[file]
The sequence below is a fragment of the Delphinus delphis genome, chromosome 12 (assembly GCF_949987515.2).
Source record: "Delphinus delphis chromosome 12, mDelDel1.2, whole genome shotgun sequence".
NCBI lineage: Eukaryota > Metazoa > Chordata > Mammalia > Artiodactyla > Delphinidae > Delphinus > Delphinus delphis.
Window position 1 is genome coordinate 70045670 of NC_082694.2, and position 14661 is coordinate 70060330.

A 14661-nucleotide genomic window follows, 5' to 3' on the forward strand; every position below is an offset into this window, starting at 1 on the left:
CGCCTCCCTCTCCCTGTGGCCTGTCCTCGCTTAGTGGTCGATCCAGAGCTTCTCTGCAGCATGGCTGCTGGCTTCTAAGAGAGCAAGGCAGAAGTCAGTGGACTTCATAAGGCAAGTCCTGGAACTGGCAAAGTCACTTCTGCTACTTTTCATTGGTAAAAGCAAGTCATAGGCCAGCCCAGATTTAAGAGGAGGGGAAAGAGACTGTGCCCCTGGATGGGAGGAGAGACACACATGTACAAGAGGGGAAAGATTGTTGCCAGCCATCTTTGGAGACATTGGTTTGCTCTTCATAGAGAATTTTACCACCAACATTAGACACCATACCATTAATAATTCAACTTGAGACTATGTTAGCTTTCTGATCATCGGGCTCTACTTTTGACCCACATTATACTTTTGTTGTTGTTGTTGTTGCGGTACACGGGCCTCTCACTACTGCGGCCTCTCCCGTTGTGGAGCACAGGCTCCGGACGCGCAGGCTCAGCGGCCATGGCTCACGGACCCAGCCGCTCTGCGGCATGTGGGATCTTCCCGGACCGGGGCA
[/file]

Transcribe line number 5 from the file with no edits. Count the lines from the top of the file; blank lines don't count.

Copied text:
A 14661-nucleotide genomic window follows, 5' to 3' on the forward strand; every position below is an offset into this window, starting at 1 on the left: